Economic Impact Study to Have More Detail

With a large increase in the number of horse owners that supplied information, a new economic impact study for the horse industry, the first in almost 10 years, is expected to be more statistically reliable than its 1996 counterpart.

The study, performed by Deloitte Consulting of Parsippany, N.J., could be completed in May, said Geoffrey Engler, who works for the company and provided an update on the study April 18 during the American Horse Council National Issues Forum in Washington, D.C. Engler said the number of participants was about 17,000, up from about 5,000 for the 1996 study.

The study is based on about 5% of the population. Like opinion polls, however, such studies often rely on statistical samplings.

"We're close but not quite there yet where we can be comfortable releasing information," Engler said. "We can say the horse population will probably exceed the number reported in the 1996 study. We're confident it's going to come in well ahead of what we found in 1996."

That increase in the number of horses figures to boost the industry's contribution to the gross domestic product, which almost 10 years ago was $25 billion. The GDP indicates direct spending from an industry, a figure Engler said is "most critical" when it comes to legislative endeavors.

"We're confident the number is going to be larger in this study, and it's going to indicate the industry's growth and overall significance in the U.S. economy," Engler said.

The study is based on information from individual horse owners as well as members of about 70 organizations. Again, that number is up from 1996, when membership lists from only 17 organizations were used.

The study will include horse-population totals for all 50 states, and more detailed "breakout" information for 16 states, up from 12 in 1996. The breakout states in the new study are California, Colorado, Florida, Illinois, Indiana, Kentucky, Louisiana, Maryland, Missouri, New Jersey, New Mexico, Ohio, Oklahoma, New York, Texas, and Wyoming.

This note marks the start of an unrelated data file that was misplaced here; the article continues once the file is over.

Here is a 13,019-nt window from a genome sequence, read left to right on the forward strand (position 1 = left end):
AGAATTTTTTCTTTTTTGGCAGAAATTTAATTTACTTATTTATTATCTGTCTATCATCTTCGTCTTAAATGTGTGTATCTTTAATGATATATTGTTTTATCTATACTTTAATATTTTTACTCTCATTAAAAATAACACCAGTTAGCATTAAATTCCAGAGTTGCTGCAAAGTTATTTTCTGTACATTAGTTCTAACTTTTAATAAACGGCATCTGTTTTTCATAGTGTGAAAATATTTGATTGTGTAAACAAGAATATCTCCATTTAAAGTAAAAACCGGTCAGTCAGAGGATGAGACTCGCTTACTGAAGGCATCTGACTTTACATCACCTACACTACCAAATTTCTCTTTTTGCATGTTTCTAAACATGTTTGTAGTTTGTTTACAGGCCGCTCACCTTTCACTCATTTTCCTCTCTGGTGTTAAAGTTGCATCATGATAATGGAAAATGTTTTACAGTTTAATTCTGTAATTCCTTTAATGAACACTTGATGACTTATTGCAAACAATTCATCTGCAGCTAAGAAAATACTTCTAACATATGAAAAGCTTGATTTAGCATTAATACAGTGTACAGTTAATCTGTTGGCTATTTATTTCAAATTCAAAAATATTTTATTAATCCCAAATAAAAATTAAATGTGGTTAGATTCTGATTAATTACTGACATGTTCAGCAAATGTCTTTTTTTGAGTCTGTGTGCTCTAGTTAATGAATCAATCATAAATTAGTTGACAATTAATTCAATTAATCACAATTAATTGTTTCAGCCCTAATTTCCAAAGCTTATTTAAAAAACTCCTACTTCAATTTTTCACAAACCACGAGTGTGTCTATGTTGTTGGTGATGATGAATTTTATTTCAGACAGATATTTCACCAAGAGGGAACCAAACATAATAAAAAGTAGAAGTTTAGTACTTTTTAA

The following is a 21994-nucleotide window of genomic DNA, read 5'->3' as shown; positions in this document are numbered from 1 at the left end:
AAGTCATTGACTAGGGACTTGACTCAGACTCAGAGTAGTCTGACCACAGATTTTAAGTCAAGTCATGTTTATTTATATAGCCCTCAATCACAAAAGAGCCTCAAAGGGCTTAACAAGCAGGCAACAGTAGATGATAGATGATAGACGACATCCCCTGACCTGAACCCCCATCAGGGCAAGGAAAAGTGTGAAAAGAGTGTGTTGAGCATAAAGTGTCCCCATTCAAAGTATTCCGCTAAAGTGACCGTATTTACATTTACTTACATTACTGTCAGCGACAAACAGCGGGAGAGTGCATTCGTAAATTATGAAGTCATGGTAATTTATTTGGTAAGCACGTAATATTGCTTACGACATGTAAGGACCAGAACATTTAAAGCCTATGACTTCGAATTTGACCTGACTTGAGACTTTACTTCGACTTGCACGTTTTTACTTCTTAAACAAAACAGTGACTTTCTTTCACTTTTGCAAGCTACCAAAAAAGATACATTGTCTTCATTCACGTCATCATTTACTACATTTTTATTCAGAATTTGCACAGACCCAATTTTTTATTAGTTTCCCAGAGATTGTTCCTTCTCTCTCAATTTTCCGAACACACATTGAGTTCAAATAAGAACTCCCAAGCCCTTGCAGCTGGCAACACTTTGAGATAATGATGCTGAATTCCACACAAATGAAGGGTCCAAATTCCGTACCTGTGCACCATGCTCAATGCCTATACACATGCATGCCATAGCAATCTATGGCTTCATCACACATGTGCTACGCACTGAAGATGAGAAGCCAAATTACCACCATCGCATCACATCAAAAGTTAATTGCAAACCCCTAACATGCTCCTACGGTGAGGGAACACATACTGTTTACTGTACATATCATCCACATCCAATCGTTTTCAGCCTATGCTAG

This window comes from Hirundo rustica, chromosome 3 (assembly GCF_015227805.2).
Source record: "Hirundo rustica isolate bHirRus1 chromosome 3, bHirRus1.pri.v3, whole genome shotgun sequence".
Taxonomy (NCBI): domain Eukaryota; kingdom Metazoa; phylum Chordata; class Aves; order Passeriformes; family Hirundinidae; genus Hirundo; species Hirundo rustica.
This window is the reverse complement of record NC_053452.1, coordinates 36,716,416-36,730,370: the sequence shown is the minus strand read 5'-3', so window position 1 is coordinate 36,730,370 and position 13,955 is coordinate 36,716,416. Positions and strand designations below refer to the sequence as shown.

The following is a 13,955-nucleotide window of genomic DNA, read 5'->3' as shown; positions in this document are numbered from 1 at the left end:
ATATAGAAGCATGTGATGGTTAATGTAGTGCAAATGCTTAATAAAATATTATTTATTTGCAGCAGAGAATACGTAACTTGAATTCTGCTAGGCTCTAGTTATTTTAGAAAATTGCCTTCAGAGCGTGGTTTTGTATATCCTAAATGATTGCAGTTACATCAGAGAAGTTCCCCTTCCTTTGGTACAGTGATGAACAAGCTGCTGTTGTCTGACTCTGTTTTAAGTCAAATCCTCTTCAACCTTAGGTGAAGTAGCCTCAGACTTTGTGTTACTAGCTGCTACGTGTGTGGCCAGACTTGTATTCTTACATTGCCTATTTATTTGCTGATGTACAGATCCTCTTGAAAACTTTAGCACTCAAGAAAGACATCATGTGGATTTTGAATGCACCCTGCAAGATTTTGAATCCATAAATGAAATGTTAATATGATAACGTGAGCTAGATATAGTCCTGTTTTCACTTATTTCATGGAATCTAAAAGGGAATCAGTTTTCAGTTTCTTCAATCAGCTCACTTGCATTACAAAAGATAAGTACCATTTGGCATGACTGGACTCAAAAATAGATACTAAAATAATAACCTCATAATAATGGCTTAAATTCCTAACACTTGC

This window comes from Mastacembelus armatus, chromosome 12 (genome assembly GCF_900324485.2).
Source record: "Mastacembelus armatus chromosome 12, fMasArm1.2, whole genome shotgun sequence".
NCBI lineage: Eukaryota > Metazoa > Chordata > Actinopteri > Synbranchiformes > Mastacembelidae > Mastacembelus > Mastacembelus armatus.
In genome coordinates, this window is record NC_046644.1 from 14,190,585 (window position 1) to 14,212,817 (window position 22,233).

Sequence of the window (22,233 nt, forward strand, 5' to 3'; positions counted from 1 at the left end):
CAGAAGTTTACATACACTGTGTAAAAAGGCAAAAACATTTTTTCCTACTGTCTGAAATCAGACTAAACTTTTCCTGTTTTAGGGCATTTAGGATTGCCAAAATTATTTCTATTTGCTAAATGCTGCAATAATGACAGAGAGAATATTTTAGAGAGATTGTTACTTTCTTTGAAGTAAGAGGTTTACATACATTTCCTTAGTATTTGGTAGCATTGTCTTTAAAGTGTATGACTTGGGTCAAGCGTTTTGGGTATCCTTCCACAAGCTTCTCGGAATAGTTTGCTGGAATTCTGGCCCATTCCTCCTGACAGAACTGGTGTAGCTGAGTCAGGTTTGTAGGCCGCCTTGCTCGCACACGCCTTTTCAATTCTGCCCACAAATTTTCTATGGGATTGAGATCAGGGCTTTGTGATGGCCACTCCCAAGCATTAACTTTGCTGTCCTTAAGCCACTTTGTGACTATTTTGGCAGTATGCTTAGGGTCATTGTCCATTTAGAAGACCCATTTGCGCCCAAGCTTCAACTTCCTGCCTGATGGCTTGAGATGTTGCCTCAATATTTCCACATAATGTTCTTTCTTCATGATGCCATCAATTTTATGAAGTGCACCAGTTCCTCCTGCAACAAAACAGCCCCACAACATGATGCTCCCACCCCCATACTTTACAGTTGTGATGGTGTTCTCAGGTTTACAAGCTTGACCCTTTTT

The study is being funded in large part by industry contributions. The breakout states paid more for the more detailed information.

Engler said a key aspect of such studies is the "multiplier effect," or how many times a dollar is circulated. He said the average is 1.5 to three times, with the horse industry in the 2.6-2.7 range.

There is, Engler said, a "non-cash value" in horse ownership that is different from some other industries. "A lot of people that own horses lose money," he said. "I'm speaking more to the recreational owners."

Engler said Deloitte Consulting believes the numbers in the report are "defensible and justifiable." A steering committee will review the final numbers, which then will be presented to the AHC.

"To be quite frank, it has been more challenging than anticipated," Engler said of the study. "But the 1996 study has been referenced by many people. I think we recognize the importance of a quality product."

The updated economic impact study will be used by organizations such as the National Thoroughbred Racing Association, which has worked with the AHC since the late 1990s to protect the pari-mutuel industry's interests in Washington, D.C.